But it could happen. That's how things went in Taiwan, after all. And since China is using Taiwan as a blueprint, why can't India do the same?

"Frankly, there are more differences than similarities between India and China," said Larry Tam, a Singapore-based VP at Texas Instruments Inc.

When TI went to India in 1985, the sole purpose was to take advantage of the talent pool. Young, smart Indian engineers helped TI develop DSP algorithms and tools, and embedded software. Only in the late 1990s did TI start to do chip development there, tapping experience that the teams had built up in product definition and product engineering. "Today, just about every division of TI's semiconductor business has some kind of chip development activity in India," Tam said.

India's rapidly expanding GDP will lead to a huge boost in electronics demand.

Collision course
So some think it's more likely that India and China will collide on the IC design battlefield than in the clean room. India's IC design services industry grew 22 percent in 2005 to $623 million. About 125 outfits are doing design work, varying from multinationals like Intel and TI to domestic firms such as Wipro and Sasken, as well as a handful of Taiwanese companies and Silicon Valley startups. About 70 percent of the work is dominated by multinationals, according to a report by JP Morgan.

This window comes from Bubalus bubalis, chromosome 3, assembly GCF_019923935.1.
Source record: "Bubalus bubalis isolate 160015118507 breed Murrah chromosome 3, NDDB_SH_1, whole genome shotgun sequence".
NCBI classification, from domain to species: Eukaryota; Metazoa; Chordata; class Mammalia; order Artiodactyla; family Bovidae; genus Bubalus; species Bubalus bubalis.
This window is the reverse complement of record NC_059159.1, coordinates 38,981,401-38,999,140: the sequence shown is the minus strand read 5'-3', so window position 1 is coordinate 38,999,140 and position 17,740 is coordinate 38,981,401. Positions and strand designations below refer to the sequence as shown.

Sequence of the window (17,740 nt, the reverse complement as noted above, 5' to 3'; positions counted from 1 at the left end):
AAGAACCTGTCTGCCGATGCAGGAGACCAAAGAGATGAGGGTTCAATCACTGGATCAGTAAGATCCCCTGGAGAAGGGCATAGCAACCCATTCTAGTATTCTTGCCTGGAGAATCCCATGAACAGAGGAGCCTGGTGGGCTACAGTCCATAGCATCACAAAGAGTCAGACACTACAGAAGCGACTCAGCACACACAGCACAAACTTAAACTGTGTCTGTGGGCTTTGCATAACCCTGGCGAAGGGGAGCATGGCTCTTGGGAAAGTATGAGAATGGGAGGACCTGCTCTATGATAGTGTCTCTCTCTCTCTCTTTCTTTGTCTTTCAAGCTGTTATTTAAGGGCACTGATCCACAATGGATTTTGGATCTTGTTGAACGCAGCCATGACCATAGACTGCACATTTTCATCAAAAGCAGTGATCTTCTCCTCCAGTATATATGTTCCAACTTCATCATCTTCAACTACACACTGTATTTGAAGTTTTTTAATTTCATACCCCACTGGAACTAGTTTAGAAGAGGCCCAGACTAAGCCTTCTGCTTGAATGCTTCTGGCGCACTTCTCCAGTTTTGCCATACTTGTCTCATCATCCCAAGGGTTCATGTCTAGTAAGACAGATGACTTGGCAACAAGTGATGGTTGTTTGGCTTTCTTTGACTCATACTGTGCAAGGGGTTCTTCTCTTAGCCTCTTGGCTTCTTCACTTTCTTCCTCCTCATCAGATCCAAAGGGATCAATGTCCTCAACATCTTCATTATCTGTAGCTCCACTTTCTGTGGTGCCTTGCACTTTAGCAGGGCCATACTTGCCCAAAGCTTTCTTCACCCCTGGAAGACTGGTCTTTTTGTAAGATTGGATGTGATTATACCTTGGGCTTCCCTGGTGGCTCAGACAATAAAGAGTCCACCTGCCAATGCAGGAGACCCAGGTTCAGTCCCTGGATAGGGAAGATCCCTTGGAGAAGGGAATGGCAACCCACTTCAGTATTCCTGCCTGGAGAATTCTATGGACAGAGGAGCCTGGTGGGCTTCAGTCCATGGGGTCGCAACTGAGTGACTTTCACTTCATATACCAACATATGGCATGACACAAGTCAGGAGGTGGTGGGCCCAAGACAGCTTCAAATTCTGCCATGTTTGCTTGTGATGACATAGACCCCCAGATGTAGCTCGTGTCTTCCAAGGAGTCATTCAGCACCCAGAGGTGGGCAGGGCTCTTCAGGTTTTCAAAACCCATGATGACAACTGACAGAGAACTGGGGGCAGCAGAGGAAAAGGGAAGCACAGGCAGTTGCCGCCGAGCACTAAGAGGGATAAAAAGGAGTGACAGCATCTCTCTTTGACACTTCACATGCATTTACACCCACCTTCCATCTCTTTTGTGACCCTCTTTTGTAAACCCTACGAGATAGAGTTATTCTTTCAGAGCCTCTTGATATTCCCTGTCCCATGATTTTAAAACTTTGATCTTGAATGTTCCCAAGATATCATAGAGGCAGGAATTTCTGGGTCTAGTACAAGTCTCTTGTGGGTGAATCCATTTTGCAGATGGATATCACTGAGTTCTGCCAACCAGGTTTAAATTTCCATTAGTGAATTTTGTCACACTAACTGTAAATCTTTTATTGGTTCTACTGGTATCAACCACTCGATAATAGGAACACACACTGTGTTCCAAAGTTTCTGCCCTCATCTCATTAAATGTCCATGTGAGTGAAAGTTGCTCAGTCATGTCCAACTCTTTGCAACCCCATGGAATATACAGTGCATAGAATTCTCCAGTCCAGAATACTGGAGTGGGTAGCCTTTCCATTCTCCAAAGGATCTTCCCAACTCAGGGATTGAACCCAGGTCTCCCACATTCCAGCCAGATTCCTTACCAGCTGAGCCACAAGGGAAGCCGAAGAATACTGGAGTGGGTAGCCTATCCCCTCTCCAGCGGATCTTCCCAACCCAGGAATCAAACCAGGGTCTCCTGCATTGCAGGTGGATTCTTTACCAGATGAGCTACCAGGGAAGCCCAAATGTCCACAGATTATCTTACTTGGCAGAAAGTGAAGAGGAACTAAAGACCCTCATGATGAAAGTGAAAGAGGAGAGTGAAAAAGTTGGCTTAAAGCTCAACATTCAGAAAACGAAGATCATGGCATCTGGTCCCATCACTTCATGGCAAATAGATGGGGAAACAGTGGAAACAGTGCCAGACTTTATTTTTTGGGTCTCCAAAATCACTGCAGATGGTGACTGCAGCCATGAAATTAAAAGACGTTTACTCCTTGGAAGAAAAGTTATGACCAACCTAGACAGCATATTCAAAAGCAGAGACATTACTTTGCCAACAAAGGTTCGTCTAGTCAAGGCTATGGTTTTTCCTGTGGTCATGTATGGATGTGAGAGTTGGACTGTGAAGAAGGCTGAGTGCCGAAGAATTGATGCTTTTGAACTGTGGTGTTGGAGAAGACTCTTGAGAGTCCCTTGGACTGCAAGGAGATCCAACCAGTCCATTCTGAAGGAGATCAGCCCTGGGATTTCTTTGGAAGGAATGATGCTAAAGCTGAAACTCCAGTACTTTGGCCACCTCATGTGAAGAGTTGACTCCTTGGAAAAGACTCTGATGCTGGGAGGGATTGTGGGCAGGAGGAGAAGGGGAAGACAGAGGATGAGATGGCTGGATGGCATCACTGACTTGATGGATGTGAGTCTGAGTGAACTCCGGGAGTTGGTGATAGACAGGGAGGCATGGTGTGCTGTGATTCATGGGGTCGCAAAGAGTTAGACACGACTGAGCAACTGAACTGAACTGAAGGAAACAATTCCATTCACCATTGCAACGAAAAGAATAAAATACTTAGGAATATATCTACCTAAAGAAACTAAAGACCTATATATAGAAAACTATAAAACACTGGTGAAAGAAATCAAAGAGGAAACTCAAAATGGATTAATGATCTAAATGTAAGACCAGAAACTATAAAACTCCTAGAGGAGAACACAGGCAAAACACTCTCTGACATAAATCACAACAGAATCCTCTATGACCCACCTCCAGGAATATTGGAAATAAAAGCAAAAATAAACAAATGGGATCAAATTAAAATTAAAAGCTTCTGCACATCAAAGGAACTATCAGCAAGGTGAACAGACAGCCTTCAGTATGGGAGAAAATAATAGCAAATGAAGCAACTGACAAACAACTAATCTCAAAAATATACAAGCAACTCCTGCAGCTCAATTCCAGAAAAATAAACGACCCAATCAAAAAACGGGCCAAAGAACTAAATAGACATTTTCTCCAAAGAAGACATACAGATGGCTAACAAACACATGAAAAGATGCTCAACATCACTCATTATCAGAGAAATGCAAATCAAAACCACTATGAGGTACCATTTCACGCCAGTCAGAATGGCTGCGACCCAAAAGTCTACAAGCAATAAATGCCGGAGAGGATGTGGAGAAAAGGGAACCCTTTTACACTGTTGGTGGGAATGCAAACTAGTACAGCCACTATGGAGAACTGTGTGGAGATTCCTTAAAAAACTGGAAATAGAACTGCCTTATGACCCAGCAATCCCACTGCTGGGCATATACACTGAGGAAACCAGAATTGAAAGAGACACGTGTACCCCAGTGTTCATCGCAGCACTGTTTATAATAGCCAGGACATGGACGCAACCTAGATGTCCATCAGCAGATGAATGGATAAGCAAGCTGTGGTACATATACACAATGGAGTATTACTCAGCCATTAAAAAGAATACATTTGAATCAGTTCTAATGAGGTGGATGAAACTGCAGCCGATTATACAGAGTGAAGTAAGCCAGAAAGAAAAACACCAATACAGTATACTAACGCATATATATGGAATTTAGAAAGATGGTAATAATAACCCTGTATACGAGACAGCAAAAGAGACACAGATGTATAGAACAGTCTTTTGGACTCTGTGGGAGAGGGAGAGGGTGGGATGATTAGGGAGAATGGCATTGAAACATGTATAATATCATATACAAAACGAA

Nevertheless, despite the fast growth, India is still a small fry compared with its neighbor. China is home to an estimated 500 to 600 IC design houses, plus a handful of IDMs. Revenue in China's fabless industry is expected to top $3.5 billion this year and to more than double by 2011, according to iSuppli Corp.

Despite growth in the local market, however, many of China's foundries rely on overseas customers to fill their fabs. That's a lesson for India. The fabless industry in China is also still in the nascent stages, so nimble Indian design shops do have an opportunityespecially if they find a way to tap local demand while fending off the global competition.

It's a tall order. India has the brainpower to pull it off, but China won't easily concede its lead. Large domestic markets may provide some buffer between the emerging rivals, but probably not for longChinese companies like ZTE Corp. and Huawei Technologies are already vying for sales in India's telecom market.

- Richard Wallace, Mike Clendenin and Sufia Tippu
EE Times